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Older Breast Cancer Patients' Cognitive Outcomes Detailed in First Large Study

October 22, 2018 – The first large U.S. study of cognition in older breast cancer patients found that most women don’t experience cancer-related cognitive problems within the first two years after diagnosis and treatment.

But researchers also observed a troubling trend involving chemotherapy and a specific gene found to increase the risk of Alzheimer’s disease.

Though further exploration is needed, the small subset in the study of women experiencing cognitive decline were unique in having that gene, and the effect was most pronounced after chemotherapy treatment.

The research, recently published in the Journal of Clinical Oncology, is part of the ongoing Thinking and Living with Cancer study led by Georgetown’s Dr. Jeanne Mandleblatt.

Effects of Treatment

The results of the study, which compared hundreds of breast cancer patients ages 60 to 98 before and after treatment to a group of same age cancer-free women, “are good news for the majority of breast cancer patients who worry about potential long-lasting cognitive effects of treatment,” says Mandelblatt, professor of oncology at Georgetown Lombardi Comprehensive Cancer Center.

“Our study suggests that for most older breast cancer patients, chemotherapy and hormonal treatments do not have major adverse effects on cognitive function, at least as measured by our current tests,” she says.

Impact of Genotype

Mandelblatt says patients more likely to have cognitive issues were a small group who have one or two copies of the gene, APOE4, but the data are inconclusive and will be examined more thoroughly.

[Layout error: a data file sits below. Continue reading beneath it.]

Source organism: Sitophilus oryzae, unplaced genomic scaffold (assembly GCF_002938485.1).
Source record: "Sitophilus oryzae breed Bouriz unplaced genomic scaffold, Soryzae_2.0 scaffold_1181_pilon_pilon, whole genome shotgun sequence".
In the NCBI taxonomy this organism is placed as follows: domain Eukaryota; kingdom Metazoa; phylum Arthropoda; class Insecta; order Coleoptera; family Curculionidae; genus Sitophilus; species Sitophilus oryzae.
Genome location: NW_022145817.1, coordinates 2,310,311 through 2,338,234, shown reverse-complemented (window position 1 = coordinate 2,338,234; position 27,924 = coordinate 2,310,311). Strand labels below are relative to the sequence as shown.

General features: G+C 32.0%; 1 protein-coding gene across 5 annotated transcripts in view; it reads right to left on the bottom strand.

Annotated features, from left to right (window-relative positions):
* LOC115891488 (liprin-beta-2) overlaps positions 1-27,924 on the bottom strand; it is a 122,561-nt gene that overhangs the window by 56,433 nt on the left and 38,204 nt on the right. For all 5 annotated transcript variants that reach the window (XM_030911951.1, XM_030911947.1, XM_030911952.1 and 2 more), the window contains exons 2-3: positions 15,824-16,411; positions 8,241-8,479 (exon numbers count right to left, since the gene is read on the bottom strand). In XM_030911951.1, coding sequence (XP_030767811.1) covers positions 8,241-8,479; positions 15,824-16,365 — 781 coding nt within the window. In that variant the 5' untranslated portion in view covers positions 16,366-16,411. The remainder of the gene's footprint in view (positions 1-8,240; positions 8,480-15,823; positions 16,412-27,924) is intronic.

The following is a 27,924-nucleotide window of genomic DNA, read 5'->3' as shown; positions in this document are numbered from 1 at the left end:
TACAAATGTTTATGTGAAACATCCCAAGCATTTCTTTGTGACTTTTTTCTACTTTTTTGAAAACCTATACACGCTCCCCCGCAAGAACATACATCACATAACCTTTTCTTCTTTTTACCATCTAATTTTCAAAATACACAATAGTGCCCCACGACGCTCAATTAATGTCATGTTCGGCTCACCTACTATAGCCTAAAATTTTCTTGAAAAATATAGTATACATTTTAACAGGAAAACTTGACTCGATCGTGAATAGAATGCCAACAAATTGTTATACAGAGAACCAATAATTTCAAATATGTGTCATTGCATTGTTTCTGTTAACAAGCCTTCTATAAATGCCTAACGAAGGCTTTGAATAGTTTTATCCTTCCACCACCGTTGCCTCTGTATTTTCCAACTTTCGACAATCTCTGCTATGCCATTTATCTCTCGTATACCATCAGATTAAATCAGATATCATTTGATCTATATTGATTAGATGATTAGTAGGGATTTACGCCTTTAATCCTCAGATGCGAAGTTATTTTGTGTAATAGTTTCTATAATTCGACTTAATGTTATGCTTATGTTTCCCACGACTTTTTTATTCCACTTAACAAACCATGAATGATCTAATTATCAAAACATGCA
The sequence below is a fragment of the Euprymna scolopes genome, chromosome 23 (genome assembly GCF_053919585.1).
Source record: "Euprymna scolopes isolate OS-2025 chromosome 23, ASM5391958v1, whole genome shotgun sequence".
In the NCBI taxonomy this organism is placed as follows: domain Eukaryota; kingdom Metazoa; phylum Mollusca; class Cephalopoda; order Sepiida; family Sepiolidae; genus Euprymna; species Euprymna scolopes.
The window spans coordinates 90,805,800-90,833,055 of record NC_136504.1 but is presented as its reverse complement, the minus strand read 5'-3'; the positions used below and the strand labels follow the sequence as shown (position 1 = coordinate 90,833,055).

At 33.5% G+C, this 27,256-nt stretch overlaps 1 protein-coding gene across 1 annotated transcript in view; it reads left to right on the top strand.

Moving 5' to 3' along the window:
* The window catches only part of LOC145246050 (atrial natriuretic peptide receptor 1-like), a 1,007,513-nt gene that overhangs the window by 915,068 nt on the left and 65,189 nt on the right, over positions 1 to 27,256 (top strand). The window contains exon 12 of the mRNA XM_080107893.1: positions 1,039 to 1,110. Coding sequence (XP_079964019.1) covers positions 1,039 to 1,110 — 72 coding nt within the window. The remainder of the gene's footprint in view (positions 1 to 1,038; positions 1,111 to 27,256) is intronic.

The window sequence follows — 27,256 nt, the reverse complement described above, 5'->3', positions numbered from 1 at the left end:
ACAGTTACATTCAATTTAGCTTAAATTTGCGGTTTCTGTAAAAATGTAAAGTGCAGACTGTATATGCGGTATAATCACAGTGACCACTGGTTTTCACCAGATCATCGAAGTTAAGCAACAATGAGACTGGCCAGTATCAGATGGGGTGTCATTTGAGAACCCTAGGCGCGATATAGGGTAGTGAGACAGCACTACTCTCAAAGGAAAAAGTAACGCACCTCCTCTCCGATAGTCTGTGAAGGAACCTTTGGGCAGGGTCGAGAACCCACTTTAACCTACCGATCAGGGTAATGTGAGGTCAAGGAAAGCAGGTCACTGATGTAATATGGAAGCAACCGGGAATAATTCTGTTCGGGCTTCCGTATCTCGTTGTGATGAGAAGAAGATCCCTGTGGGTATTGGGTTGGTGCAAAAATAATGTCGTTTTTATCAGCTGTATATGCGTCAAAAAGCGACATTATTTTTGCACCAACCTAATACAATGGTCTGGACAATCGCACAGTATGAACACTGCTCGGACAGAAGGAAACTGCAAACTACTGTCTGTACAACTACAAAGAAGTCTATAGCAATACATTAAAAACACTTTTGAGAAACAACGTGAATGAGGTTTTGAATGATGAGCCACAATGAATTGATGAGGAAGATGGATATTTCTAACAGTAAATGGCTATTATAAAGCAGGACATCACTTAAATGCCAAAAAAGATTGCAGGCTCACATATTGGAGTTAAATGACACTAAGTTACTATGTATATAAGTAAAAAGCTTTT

Researchers found that these patients tended to show a steady decline in cognitive function test scores after chemotherapy compared to APOE4-negative patients and non-cancer participants.

“It is not that the chemotherapy causes Alzheimer’s disease, but that these patients may be at risk for both cancer-related cognitive problems and Alzheimer’s perhaps through a process of accelerated aging or other shared disease processes,” Mandelblatt says.

She adds that the apparent interaction of APOE4 and breast cancer chemotherapy will be of interest to the many scientists who research the basis of neurodegeneration.

Discussing Care Options

Mandelblatt stresses that this early finding needs to be verified in additional studies that include more breast cancer patients with the APOE4 gene who are exposed to chemotherapy.

If the findings are replicated and extended, then genotyping could be useful when breast cancer patients discuss treatment options with their oncologists, Mandelblatt says.

“In any case, all patients should discuss any concerns about cognitive issues during and after treatment with their care team,” she adds.